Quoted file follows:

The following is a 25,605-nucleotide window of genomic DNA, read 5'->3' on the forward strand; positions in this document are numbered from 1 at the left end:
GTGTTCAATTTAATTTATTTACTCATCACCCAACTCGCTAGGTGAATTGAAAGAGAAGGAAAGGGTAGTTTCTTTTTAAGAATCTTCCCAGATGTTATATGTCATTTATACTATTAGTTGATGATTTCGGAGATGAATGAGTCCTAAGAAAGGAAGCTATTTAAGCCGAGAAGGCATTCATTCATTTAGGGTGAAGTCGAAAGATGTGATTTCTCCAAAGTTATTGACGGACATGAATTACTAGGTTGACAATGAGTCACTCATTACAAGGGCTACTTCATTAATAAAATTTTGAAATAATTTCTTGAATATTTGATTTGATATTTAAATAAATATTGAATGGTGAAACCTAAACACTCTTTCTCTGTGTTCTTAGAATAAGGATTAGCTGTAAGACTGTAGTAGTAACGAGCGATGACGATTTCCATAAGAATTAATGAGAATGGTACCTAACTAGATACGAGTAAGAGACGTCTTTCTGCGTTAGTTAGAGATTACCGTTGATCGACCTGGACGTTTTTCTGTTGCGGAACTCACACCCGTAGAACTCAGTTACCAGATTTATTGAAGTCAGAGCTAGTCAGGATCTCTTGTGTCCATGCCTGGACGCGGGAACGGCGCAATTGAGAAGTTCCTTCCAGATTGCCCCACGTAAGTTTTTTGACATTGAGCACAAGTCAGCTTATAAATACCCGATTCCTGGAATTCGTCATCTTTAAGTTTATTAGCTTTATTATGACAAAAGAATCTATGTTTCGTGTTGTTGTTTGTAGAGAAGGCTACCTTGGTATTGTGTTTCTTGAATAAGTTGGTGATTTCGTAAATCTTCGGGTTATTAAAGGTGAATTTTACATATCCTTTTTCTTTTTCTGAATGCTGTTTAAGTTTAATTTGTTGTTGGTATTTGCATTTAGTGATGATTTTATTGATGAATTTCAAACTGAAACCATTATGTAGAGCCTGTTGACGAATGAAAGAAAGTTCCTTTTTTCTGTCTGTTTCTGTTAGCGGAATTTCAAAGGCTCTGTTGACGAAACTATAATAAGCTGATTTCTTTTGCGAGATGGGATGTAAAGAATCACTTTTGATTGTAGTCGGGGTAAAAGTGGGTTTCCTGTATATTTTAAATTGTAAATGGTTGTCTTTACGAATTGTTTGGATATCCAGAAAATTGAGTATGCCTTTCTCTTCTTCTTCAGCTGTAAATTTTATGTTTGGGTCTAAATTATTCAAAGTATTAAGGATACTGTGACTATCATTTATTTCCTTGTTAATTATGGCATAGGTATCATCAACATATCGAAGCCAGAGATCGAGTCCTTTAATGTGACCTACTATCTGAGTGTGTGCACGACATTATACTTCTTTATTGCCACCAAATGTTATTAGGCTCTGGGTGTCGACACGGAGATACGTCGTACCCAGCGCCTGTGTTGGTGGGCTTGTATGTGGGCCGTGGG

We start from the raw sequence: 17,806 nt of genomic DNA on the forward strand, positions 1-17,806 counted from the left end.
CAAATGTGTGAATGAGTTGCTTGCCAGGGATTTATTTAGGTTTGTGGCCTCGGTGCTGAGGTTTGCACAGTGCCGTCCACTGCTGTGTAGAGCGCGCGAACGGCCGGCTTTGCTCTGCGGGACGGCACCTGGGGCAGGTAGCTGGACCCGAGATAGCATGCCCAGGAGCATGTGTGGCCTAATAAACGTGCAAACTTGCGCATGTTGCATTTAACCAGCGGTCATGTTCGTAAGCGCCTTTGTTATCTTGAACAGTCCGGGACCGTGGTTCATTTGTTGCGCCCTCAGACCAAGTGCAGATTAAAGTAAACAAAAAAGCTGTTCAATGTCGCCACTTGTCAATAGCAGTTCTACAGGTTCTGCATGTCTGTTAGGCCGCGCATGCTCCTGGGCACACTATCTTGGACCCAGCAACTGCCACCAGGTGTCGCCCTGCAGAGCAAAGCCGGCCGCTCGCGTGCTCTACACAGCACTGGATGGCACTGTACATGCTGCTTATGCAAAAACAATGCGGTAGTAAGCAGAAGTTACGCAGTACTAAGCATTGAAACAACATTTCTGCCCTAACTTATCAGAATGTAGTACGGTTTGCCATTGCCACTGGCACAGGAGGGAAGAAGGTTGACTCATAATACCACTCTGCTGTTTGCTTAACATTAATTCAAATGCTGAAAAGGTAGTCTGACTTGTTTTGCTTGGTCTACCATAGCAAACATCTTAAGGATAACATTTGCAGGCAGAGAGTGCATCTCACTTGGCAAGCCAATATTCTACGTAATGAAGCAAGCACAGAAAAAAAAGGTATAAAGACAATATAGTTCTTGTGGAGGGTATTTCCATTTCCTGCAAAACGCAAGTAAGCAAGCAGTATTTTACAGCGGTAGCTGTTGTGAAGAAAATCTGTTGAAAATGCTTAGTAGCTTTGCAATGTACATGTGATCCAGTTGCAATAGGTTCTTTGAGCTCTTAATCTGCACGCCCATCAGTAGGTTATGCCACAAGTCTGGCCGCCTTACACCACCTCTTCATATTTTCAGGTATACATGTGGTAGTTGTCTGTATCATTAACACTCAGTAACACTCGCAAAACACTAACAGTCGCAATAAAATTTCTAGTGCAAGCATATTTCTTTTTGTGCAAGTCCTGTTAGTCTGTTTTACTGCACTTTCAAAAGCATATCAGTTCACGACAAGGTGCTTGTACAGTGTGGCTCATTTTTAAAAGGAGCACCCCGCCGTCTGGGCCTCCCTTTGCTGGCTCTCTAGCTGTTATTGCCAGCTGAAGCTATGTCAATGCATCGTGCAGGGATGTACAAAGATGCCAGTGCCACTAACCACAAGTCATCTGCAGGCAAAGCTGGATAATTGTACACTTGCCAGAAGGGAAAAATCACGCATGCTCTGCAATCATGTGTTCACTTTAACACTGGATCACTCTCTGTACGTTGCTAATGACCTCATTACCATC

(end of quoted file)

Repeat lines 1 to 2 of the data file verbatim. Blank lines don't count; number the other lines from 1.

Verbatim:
The following is a 25,605-nucleotide window of genomic DNA, read 5'->3' on the forward strand; positions in this document are numbered from 1 at the left end:
GTGTTCAATTTAATTTATTTACTCATCACCCAACTCGCTAGGTGAATTGAAAGAGAAGGAAAGGGTAGTTTCTTTTTAAGAATCTTCCCAGATGTTATATGTCATTTATACTATTAGTTGATGATTTCGGAGATGAATGAGTCCTAAGAAAGGAAGCTATTTAAGCCGAGAAGGCATTCATTCATTTAGGGTGAAGTCGAAAGATGTGATTTCTCCAAAGTTATTGACGGACATGAATTACTAGGTTGACAATGAGTCACTCATTACAAGGGCTACTTCATTAATAAAATTTTGAAATAATTTCTTGAATATTTGATTTGATATTTAAATAAATATTGAATGGTGAAACCTAAACACTCTTTCTCTGTGTTCTTAGAATAAGGATTAGCTGTAAGACTGTAGTAGTAACGAGCGATGACGATTTCCATAAGAATTAATGAGAATGGTACCTAACTAGATACGAGTAAGAGACGTCTTTCTGCGTTAGTTAGAGATTACCGTTGATCGACCTGGACGTTTTTCTGTTGCGGAACTCACACCCGTAGAACTCAGTTACCAGATTTATTGAAGTCAGAGCTAGTCAGGATCTCTTGTGTCCATGCCTGGACGCGGGAACGGCGCAATTGAGAAGTTCCTTCCAGATTGCCCCACGTAAGTTTTTTGACATTGAGCACAAGTCAGCTTATAAATACCCGATTCCTGGAATTCGTCATCTTTAAGTTTATTAGCTTTATTATGACAAAAGAATCTATGTTTCGTGTTGTTGTTTGTAGAGAAGGCTACCTTGGTATTGTGTTTCTTGAATAAGTTGGTGATTTCGTAAATCTTCGGGTTATTAAAGGTGAATTTTACATATCCTTTTTCTTTTTCTGAATGCTGTTTAAGTTTAATTTGTTGTTGGTATTTGCATTTAGTGATGATTTTATTGATGAATTTCAAACTGAAACCATTATGTAGAGCCTGTTGACGAATGAAAGAAAGTTCCTTTTTTCTGTCTGTTTCTGTTAGCGGAATTTCAAAGGCTCTGTTGACGAAACTATAATAAGCTGATTTCTTTTGCGAGATGGGATGTAAAGAATCACTTTTGATTGTAGTCGGGGTAAAAGTGGGTTTCCTGTATATTTTAAATTGTAAATGGTTGTCTTTACGAATTGTTTGGATATCCAGAAAATTGAGTATGCCTTTCTCTTCTTCTTCAGCTGTAAATTTTATGTTTGGGTCTAAATTATTCAAAGTATTAAGGATACTGTGACTATCATTTATTTCCTTGTTAATTATGGCATAGGTATCATCAACATATCGAAGCCAGAGATCGAGTCCTTTAATGTGACCTACTATCTGAGTGTGTGCACGACATTATACTTCTTTATTGCCACCAAATGTTATTAGGCTCTGGGTGTCGACACGGAGATACGTCGTACCCAGCGCCTGTGTTGGTGGGCTTGTATGTGGGCCGTGGG